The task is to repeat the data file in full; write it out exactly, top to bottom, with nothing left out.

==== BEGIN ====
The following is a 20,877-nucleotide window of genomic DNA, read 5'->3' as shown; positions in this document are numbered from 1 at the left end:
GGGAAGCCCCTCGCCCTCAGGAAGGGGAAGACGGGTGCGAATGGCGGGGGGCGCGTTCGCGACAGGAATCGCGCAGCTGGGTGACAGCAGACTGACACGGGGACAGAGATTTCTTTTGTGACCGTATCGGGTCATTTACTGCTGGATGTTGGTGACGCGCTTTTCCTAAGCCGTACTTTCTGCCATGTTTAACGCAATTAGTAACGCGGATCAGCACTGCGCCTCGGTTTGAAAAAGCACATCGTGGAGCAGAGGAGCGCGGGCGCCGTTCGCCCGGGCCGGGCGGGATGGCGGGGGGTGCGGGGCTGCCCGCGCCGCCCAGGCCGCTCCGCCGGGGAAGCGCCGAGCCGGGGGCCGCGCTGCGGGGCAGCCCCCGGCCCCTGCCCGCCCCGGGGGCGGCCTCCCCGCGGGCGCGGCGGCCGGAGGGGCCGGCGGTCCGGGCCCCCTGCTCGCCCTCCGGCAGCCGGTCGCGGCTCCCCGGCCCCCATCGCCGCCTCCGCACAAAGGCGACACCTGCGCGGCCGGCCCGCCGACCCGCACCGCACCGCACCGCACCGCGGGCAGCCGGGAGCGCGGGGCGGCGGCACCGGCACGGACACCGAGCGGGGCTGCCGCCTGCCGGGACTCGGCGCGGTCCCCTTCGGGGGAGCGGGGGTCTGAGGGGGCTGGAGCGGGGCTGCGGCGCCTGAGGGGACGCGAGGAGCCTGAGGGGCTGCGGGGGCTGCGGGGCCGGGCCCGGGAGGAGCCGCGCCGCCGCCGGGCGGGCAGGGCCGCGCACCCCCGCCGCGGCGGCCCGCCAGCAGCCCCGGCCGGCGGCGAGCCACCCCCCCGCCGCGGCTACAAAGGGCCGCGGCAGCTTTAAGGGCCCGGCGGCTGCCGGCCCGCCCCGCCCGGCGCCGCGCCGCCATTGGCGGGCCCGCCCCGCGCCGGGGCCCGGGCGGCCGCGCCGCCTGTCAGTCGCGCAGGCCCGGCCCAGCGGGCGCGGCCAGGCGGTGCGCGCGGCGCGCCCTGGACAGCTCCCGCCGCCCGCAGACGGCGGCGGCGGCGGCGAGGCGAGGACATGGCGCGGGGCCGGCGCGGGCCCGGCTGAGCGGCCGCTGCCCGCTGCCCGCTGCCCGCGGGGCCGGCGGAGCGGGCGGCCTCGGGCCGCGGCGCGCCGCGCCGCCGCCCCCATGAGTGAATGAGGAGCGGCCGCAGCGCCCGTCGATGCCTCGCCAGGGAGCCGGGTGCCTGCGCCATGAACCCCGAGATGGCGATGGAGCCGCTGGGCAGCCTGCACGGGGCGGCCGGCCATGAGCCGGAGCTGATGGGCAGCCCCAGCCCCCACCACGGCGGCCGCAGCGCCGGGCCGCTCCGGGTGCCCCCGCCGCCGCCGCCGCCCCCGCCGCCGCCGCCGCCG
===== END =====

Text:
The following is a 20,877-nucleotide window of genomic DNA, read 5'->3' as shown; positions in this document are numbered from 1 at the left end:
GGGAAGCCCCTCGCCCTCAGGAAGGGGAAGACGGGTGCGAATGGCGGGGGGCGCGTTCGCGACAGGAATCGCGCAGCTGGGTGACAGCAGACTGACACGGGGACAGAGATTTCTTTTGTGACCGTATCGGGTCATTTACTGCTGGATGTTGGTGACGCGCTTTTCCTAAGCCGTACTTTCTGCCATGTTTAACGCAATTAGTAACGCGGATCAGCACTGCGCCTCGGTTTGAAAAAGCACATCGTGGAGCAGAGGAGCGCGGGCGCCGTTCGCCCGGGCCGGGCGGGATGGCGGGGGGTGCGGGGCTGCCCGCGCCGCCCAGGCCGCTCCGCCGGGGAAGCGCCGAGCCGGGGGCCGCGCTGCGGGGCAGCCCCCGGCCCCTGCCCGCCCCGGGGGCGGCCTCCCCGCGGGCGCGGCGGCCGGAGGGGCCGGCGGTCCGGGCCCCCTGCTCGCCCTCCGGCAGCCGGTCGCGGCTCCCCGGCCCCCATCGCCGCCTCCGCACAAAGGCGACACCTGCGCGGCCGGCCCGCCGACCCGCACCGCACCGCACCGCACCGCGGGCAGCCGGGAGCGCGGGGCGGCGGCACCGGCACGGACACCGAGCGGGGCTGCCGCCTGCCGGGACTCGGCGCGGTCCCCTTCGGGGGAGCGGGGGTCTGAGGGGGCTGGAGCGGGGCTGCGGCGCCTGAGGGGACGCGAGGAGCCTGAGGGGCTGCGGGGGCTGCGGGGCCGGGCCCGGGAGGAGCCGCGCCGCCGCCGGGCGGGCAGGGCCGCGCACCCCCGCCGCGGCGGCCCGCCAGCAGCCCCGGCCGGCGGCGAGCCACCCCCCCGCCGCGGCTACAAAGGGCCGCGGCAGCTTTAAGGGCCCGGCGGCTGCCGGCCCGCCCCGCCCGGCGCCGCGCCGCCATTGGCGGGCCCGCCCCGCGCCGGGGCCCGGGCGGCCGCGCCGCCTGTCAGTCGCGCAGGCCCGGCCCAGCGGGCGCGGCCAGGCGGTGCGCGCGGCGCGCCCTGGACAGCTCCCGCCGCCCGCAGACGGCGGCGGCGGCGGCGAGGCGAGGACATGGCGCGGGGCCGGCGCGGGCCCGGCTGAGCGGCCGCTGCCCGCTGCCCGCTGCCCGCGGGGCCGGCGGAGCGGGCGGCCTCGGGCCGCGGCGCGCCGCGCCGCCGCCCCCATGAGTGAATGAGGAGCGGCCGCAGCGCCCGTCGATGCCTCGCCAGGGAGCCGGGTGCCTGCGCCATGAACCCCGAGATGGCGATGGAGCCGCTGGGCAGCCTGCACGGGGCGGCCGGCCATGAGCCGGAGCTGATGGGCAGCCCCAGCCCCCACCACGGCGGCCGCAGCGCCGGGCCGCTCCGGGTGCCCCCGCCGCCGCCGCCGCCCCCGCCGCCGCCGCCGCCG